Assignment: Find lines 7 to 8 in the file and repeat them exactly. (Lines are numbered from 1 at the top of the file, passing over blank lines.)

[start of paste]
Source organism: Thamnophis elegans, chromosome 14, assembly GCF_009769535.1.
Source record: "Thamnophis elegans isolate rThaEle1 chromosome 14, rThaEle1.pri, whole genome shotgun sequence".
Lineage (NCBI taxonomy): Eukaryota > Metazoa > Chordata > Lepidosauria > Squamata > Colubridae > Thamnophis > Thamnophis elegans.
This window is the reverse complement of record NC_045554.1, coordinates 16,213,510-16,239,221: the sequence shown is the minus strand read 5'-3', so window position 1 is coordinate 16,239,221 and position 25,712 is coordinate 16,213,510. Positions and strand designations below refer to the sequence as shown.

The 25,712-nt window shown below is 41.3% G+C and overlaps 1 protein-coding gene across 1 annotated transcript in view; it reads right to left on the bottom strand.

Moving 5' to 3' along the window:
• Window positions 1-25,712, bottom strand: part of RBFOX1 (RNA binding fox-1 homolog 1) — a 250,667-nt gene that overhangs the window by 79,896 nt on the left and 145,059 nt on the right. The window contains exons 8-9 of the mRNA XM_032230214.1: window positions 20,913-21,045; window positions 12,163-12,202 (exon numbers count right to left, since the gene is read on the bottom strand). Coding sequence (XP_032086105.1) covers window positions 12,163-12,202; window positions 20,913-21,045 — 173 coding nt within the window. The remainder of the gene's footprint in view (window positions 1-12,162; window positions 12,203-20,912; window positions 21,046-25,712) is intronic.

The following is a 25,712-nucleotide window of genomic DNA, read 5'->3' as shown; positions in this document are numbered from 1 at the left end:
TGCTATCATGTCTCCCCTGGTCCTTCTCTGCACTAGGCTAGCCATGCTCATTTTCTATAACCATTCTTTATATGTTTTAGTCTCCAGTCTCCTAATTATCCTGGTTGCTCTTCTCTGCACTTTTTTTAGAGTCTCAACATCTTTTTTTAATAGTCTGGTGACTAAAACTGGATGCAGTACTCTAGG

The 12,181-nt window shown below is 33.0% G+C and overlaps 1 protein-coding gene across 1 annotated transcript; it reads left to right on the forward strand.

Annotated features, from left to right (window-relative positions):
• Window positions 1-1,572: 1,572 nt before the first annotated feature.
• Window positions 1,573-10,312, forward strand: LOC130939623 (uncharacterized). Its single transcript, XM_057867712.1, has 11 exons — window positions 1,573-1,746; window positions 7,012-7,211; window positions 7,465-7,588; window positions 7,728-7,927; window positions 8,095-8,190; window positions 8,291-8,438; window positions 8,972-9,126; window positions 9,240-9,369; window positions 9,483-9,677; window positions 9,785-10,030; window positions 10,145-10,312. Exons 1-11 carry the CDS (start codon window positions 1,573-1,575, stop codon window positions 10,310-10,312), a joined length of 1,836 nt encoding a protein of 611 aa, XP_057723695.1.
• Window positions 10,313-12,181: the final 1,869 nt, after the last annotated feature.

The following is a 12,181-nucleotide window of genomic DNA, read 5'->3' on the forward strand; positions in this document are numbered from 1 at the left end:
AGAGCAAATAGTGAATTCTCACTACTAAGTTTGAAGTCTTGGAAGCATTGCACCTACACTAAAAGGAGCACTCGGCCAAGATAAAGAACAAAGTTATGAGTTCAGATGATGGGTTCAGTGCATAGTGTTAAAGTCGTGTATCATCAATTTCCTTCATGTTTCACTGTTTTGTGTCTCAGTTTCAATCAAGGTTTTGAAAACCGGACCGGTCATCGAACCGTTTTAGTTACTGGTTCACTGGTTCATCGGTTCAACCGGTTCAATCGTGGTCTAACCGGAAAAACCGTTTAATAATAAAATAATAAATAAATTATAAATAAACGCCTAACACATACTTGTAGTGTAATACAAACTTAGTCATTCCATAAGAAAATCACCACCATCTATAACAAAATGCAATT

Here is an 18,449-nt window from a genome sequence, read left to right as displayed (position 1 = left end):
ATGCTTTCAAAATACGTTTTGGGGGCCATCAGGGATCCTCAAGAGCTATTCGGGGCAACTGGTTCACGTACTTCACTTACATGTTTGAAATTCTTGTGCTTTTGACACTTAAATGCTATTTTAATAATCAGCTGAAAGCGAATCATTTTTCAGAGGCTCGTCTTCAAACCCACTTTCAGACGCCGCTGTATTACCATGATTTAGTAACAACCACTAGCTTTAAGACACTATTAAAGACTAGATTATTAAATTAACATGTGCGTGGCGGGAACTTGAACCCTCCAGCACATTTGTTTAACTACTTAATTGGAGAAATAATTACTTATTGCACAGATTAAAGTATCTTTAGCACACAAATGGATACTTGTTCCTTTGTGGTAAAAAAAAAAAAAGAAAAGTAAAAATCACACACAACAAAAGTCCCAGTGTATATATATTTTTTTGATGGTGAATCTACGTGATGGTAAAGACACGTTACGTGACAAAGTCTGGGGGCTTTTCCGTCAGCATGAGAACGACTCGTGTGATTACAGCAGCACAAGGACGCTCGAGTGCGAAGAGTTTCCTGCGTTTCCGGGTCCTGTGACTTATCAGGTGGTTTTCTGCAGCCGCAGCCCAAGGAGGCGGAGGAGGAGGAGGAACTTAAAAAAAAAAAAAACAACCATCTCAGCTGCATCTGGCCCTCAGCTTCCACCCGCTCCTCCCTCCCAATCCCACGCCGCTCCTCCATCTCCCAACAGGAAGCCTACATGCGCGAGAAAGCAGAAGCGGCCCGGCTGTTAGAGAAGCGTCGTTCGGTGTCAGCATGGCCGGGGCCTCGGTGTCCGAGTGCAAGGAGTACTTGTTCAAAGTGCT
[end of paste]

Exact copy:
• Window positions 1-25,712, bottom strand: part of RBFOX1 (RNA binding fox-1 homolog 1) — a 250,667-nt gene that overhangs the window by 79,896 nt on the left and 145,059 nt on the right. The window contains exons 8-9 of the mRNA XM_032230214.1: window positions 20,913-21,045; window positions 12,163-12,202 (exon numbers count right to left, since the gene is read on the bottom strand). Coding sequence (XP_032086105.1) covers window positions 12,163-12,202; window positions 20,913-21,045 — 173 coding nt within the window. The remainder of the gene's footprint in view (window positions 1-12,162; window positions 12,203-20,912; window positions 21,046-25,712) is intronic.

The following is a 25,712-nucleotide window of genomic DNA, read 5'->3' as shown; positions in this document are numbered from 1 at the left end: